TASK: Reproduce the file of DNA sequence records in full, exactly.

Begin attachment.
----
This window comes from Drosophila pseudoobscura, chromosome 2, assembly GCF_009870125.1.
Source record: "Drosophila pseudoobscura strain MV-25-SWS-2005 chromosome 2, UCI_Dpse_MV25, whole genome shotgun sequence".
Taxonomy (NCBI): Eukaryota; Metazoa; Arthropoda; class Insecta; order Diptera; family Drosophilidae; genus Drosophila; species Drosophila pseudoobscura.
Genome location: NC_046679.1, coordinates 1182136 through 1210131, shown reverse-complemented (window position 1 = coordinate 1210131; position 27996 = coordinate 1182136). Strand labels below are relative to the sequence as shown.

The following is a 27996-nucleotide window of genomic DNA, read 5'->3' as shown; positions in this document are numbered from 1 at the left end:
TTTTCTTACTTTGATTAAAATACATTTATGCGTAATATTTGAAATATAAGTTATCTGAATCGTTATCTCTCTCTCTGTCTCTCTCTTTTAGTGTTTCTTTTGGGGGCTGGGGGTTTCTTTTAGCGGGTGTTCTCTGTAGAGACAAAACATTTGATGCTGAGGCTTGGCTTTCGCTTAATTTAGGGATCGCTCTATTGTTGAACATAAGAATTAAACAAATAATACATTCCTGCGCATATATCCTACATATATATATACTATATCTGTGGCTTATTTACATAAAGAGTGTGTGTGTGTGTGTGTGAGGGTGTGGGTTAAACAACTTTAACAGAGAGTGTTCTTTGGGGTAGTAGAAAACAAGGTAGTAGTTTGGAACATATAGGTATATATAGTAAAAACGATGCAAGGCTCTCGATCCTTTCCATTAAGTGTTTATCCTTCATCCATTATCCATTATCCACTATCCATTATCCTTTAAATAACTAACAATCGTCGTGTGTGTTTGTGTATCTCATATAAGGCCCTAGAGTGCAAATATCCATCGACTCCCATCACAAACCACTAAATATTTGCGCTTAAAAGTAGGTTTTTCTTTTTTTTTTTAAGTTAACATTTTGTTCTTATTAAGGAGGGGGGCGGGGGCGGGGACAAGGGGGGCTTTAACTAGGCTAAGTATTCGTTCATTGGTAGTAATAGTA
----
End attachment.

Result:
This window comes from Drosophila pseudoobscura, chromosome 2, assembly GCF_009870125.1.
Source record: "Drosophila pseudoobscura strain MV-25-SWS-2005 chromosome 2, UCI_Dpse_MV25, whole genome shotgun sequence".
Taxonomy (NCBI): Eukaryota; Metazoa; Arthropoda; class Insecta; order Diptera; family Drosophilidae; genus Drosophila; species Drosophila pseudoobscura.
Genome location: NC_046679.1, coordinates 1182136 through 1210131, shown reverse-complemented (window position 1 = coordinate 1210131; position 27996 = coordinate 1182136). Strand labels below are relative to the sequence as shown.

The following is a 27996-nucleotide window of genomic DNA, read 5'->3' as shown; positions in this document are numbered from 1 at the left end:
TTTTCTTACTTTGATTAAAATACATTTATGCGTAATATTTGAAATATAAGTTATCTGAATCGTTATCTCTCTCTCTGTCTCTCTCTTTTAGTGTTTCTTTTGGGGGCTGGGGGTTTCTTTTAGCGGGTGTTCTCTGTAGAGACAAAACATTTGATGCTGAGGCTTGGCTTTCGCTTAATTTAGGGATCGCTCTATTGTTGAACATAAGAATTAAACAAATAATACATTCCTGCGCATATATCCTACATATATATATACTATATCTGTGGCTTATTTACATAAAGAGTGTGTGTGTGTGTGTGTGAGGGTGTGGGTTAAACAACTTTAACAGAGAGTGTTCTTTGGGGTAGTAGAAAACAAGGTAGTAGTTTGGAACATATAGGTATATATAGTAAAAACGATGCAAGGCTCTCGATCCTTTCCATTAAGTGTTTATCCTTCATCCATTATCCATTATCCACTATCCATTATCCTTTAAATAACTAACAATCGTCGTGTGTGTTTGTGTATCTCATATAAGGCCCTAGAGTGCAAATATCCATCGACTCCCATCACAAACCACTAAATATTTGCGCTTAAAAGTAGGTTTTTCTTTTTTTTTTTAAGTTAACATTTTGTTCTTATTAAGGAGGGGGGCGGGGGCGGGGACAAGGGGGGCTTTAACTAGGCTAAGTATTCGTTCATTGGTAGTAATAGTA